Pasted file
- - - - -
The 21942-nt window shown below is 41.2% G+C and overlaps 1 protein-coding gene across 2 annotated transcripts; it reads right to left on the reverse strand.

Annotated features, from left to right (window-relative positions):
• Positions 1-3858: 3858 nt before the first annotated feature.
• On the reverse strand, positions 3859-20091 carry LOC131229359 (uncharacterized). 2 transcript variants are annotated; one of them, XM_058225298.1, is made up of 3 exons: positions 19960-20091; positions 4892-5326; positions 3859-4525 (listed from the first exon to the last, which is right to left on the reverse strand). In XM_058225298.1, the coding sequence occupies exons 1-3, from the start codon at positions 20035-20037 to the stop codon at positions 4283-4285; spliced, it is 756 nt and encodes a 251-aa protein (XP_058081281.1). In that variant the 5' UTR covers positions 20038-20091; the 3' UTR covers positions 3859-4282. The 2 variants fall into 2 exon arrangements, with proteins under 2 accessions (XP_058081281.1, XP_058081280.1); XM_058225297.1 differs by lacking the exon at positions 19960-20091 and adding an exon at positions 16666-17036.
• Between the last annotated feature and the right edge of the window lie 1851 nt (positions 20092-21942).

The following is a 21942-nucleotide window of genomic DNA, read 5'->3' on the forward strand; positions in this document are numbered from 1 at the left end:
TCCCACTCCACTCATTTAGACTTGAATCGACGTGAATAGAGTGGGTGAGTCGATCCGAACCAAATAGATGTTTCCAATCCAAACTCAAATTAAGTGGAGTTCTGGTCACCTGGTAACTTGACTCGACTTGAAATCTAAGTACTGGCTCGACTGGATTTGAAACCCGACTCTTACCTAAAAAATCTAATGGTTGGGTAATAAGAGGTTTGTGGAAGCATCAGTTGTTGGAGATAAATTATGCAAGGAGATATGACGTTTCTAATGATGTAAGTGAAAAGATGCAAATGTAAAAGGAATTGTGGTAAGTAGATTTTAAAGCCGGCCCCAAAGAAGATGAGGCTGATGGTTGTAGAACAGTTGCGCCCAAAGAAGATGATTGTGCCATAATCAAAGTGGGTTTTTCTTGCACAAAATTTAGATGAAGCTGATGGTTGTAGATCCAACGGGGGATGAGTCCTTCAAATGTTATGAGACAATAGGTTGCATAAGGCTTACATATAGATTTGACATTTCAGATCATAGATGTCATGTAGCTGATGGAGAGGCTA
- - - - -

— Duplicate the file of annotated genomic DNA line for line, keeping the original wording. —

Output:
The 21942-nt window shown below is 41.2% G+C and overlaps 1 protein-coding gene across 2 annotated transcripts; it reads right to left on the reverse strand.

Annotated features, from left to right (window-relative positions):
• Positions 1-3858: 3858 nt before the first annotated feature.
• On the reverse strand, positions 3859-20091 carry LOC131229359 (uncharacterized). 2 transcript variants are annotated; one of them, XM_058225298.1, is made up of 3 exons: positions 19960-20091; positions 4892-5326; positions 3859-4525 (listed from the first exon to the last, which is right to left on the reverse strand). In XM_058225298.1, the coding sequence occupies exons 1-3, from the start codon at positions 20035-20037 to the stop codon at positions 4283-4285; spliced, it is 756 nt and encodes a 251-aa protein (XP_058081281.1). In that variant the 5' UTR covers positions 20038-20091; the 3' UTR covers positions 3859-4282. The 2 variants fall into 2 exon arrangements, with proteins under 2 accessions (XP_058081281.1, XP_058081280.1); XM_058225297.1 differs by lacking the exon at positions 19960-20091 and adding an exon at positions 16666-17036.
• Between the last annotated feature and the right edge of the window lie 1851 nt (positions 20092-21942).

The following is a 21942-nucleotide window of genomic DNA, read 5'->3' on the forward strand; positions in this document are numbered from 1 at the left end:
TCCCACTCCACTCATTTAGACTTGAATCGACGTGAATAGAGTGGGTGAGTCGATCCGAACCAAATAGATGTTTCCAATCCAAACTCAAATTAAGTGGAGTTCTGGTCACCTGGTAACTTGACTCGACTTGAAATCTAAGTACTGGCTCGACTGGATTTGAAACCCGACTCTTACCTAAAAAATCTAATGGTTGGGTAATAAGAGGTTTGTGGAAGCATCAGTTGTTGGAGATAAATTATGCAAGGAGATATGACGTTTCTAATGATGTAAGTGAAAAGATGCAAATGTAAAAGGAATTGTGGTAAGTAGATTTTAAAGCCGGCCCCAAAGAAGATGAGGCTGATGGTTGTAGAACAGTTGCGCCCAAAGAAGATGATTGTGCCATAATCAAAGTGGGTTTTTCTTGCACAAAATTTAGATGAAGCTGATGGTTGTAGATCCAACGGGGGATGAGTCCTTCAAATGTTATGAGACAATAGGTTGCATAAGGCTTACATATAGATTTGACATTTCAGATCATAGATGTCATGTAGCTGATGGAGAGGCTA